This post was authored by Stephanie Marcus, Science Reference & Research Specialist, in the Science, Technology, and Business Division of the Library of Congress. She is also author of the blog posts “Kebabs, Kabobs, Shish Kebabs, Shashlyk, and: Chislic,” “The Potato Transformed,” and “Susan Fenimore Cooper: The First American Woman to Publish Nature Writing.”
The Science, Technology, and Business Division at the Library is in its twelfth year of partnering with NASA’s Goddard Space Flight Center, Greenbelt, Maryland, in presenting space and earth sciences lectures. I thought it might be interesting to look back at the beginnings of this series to see how it came about and tempt you with the many webcasts of these programs available for viewing.
I reached out to my retired colleague, Peg Clifton, to ask her how the collaboration was born. She wasn’t sure what year the discussions began, but a friend of hers from the Library’s Geography and Maps Division had received a call from Jeannie Allen, the education outreach contractor for NASA, inquiring about the Library possibly taking on their speakers’ series. The lectures had been at the Smithsonian Institution, but the museum had decided they wanted to charge admission and NASA wanted them to remain free. Peg consulted with the chief of our division, Ron Bluestone, who liked the idea, so they met with Jeannie and some other NASA folks and set the stage for bringing the series here.
At first Peg and others went to Goddard to see presentations and talk about how our series could be tailored to non-scientists and general audiences, as well as those who might have more background. The first lectures were planned, and as time passed, they became a big success. Normally, in the autumn, Jeannie would solicit proposals and descriptions of the talks from the Goddard scientists, and we would make the choices. The hardest part for us then, and now, was nailing down a date with these busy scientists, many of whom are running missions and traveling the world for work and conferences. Then we need to get a room booked at the Library, which has hundreds of programs, on one of the few dates the scientists have open. For publicity, staffer Jennifer Harbster began doing promotions in our RSS feed and writing a blog post on the upcoming lecture for the division’s Inside Adams blog. Flyers posted around the Library were designed by science research specialist Alison Kelly. Each one has been eye-catching and we’ve collected them in a three volume “scrapbook” for our division, many autographed by the scientist.
An important task on the Library’s side of the collaboration is featuring items on the topics of the lectures to show the wealth of our science collections. Science research specialist Sean Bryant, who coordinates this series with me, pulls together a display of print materials for each lecture. The scientists have been very impressed seeing extremely old books, articles or book chapters they’ve written, as well as books they haven’t seen. Sean also creates a handout for each lecture that gives an introduction to the scientist, along with a short list of books on the subject and some NASA websites.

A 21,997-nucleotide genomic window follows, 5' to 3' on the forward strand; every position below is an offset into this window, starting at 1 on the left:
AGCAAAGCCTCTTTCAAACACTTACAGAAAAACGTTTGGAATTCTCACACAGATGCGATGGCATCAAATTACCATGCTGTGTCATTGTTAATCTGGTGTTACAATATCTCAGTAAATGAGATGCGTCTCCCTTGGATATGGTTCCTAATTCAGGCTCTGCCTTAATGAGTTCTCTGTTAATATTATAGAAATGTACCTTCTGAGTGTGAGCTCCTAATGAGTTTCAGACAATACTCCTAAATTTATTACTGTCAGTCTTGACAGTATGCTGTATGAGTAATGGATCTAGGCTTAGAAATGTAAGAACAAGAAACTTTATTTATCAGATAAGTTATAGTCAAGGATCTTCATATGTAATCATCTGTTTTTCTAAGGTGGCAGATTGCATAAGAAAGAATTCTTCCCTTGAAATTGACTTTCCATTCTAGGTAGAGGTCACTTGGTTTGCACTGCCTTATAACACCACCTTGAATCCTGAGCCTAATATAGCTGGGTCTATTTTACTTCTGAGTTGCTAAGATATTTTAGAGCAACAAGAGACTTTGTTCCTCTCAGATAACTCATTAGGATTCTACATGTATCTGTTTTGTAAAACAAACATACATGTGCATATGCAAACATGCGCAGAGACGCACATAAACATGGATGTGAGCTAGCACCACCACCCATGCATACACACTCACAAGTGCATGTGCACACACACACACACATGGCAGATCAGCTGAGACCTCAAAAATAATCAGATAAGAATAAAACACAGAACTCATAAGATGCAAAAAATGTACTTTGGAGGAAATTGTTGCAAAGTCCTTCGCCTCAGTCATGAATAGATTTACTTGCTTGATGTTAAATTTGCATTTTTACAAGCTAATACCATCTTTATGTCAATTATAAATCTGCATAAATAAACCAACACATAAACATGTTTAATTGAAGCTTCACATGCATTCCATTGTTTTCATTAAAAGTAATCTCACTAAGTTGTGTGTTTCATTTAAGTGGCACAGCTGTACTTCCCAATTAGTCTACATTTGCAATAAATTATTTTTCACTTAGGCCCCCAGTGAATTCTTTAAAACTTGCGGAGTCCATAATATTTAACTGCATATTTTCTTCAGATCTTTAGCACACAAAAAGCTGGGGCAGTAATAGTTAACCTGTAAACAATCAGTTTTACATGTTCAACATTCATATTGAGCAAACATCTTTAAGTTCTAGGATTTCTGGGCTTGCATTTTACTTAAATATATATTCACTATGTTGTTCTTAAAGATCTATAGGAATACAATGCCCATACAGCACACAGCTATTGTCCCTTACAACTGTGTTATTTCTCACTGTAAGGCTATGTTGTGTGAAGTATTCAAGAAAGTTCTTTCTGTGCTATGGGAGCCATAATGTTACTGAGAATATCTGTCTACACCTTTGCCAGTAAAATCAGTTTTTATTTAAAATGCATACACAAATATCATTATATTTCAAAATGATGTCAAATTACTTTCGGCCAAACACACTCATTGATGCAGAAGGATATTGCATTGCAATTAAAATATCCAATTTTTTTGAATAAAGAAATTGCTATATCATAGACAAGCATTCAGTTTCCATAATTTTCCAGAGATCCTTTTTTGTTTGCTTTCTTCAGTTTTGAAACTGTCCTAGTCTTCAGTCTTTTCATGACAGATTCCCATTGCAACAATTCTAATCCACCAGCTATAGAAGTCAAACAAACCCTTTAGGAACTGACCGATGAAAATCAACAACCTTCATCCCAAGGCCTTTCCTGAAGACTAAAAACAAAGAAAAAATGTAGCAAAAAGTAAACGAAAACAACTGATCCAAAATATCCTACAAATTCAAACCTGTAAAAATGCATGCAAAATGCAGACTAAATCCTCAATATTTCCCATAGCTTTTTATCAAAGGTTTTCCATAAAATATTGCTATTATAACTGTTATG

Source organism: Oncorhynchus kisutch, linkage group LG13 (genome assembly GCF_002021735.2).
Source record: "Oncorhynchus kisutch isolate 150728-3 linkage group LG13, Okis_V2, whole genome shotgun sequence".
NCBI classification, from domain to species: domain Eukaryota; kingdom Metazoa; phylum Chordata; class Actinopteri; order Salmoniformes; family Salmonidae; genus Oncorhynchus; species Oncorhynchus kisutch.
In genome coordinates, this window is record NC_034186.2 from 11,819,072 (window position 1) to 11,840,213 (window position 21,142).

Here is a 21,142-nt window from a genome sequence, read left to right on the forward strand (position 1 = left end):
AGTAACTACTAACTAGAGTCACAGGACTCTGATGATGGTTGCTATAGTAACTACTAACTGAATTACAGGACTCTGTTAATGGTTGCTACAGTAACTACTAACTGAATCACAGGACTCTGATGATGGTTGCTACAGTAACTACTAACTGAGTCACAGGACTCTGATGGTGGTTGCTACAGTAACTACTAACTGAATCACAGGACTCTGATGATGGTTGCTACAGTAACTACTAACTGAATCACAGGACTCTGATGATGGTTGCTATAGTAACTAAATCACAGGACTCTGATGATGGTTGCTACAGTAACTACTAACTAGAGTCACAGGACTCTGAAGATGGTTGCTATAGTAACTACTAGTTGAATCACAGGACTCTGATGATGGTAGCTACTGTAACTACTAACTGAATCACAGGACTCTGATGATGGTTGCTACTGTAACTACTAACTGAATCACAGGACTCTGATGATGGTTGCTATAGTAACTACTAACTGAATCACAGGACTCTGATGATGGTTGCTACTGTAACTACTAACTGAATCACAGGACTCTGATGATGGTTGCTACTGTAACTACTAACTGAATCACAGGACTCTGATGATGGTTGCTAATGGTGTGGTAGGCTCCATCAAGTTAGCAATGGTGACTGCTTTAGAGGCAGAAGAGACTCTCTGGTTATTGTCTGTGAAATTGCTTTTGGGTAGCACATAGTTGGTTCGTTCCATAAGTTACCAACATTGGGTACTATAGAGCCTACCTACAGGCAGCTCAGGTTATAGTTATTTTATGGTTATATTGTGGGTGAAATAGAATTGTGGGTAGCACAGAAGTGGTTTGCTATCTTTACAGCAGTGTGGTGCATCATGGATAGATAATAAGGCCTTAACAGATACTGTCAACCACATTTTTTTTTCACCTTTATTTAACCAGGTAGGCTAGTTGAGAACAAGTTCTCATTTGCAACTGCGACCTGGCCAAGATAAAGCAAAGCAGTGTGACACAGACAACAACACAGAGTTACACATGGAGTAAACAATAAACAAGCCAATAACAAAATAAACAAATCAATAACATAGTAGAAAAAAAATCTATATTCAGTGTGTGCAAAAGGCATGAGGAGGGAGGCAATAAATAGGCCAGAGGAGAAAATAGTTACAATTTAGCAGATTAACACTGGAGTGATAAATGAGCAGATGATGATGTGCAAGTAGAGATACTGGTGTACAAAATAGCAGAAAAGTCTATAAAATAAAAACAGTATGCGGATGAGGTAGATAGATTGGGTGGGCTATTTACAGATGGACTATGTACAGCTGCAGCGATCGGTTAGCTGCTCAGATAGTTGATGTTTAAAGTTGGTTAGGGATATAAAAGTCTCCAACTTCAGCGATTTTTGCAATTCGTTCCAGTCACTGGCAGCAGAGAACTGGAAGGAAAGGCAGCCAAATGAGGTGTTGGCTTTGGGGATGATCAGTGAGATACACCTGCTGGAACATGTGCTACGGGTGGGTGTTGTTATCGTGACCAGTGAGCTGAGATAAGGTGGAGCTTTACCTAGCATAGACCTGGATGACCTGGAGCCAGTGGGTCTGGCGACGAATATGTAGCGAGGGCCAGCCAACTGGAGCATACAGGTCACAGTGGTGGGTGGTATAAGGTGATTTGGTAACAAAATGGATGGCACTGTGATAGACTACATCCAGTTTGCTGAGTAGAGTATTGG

If you want to look through the twelve years of talks and find some lectures to watch, we maintain a list on our Science, Technology, and Business website at: //www.loc.gov/rr/scitech/events/events.html#webcasts. There are lectures going back to 2001, but the first of the NASA series was in January 2007, “Who Left the Freezer Door Open? What the Poles are Telling Us about Climate Change.” There were only two lectures that year, and then we expanded to four, then six, and now eight. There are usually so many good proposals that it’s hard to choose, so one year we just took them all! And we heard from our former liaison there, Lora Bleacher, the scientists act as if they’ve won the lottery when they’re chosen! These brilliant people are truly ‘down to earth’ and they love getting their stories out to the public.
Last year we had a couple of blockbusters. First, in June there was “The 2017 Total Solar Eclipse: Through the Eyes of NASA” with solar researcher Alex Young (He will be giving his third lecture here on December 6, “The Science of Space: Heliophysics and the Parker Solar Probe.” He’s not to be missed!). In September space scientist Conor Nixon talked about “Cassini’s Grand Finale” a week before the mission ended and Cassini plunged into Saturn’s atmosphere and disintegrated. We have learned about gravitational waves (before the Nobel Prize), Venus, exoplanets, icy volcanoes, missions to Pluto, Jupiter, and Mars, and a mission to collect the first samples from an asteroid. We’ve also heard about earth sciences missions, such as detecting landslides, wildfires, and global water reservoirs using satellite monitoring.
The lectures will resume in September, with four to round out the year. In October we’ll be asking our new Goddard contact, Trena Ferrell, to gather proposals for the 2019 series. We often request topics that interest us or have been suggested by attendees. Last year we had an offer from a scientist to speak about TESS, The Transiting Exoplanet Satellite Survey, and we’ll ask for her now that the mission to search for more exoplanets has finally launched.
You will notice webcasts on the list of many other programs which are not from the NASA series, but be sure to look through those to see if something else interests you. Have fun learning from some of the world’s foremost scientists!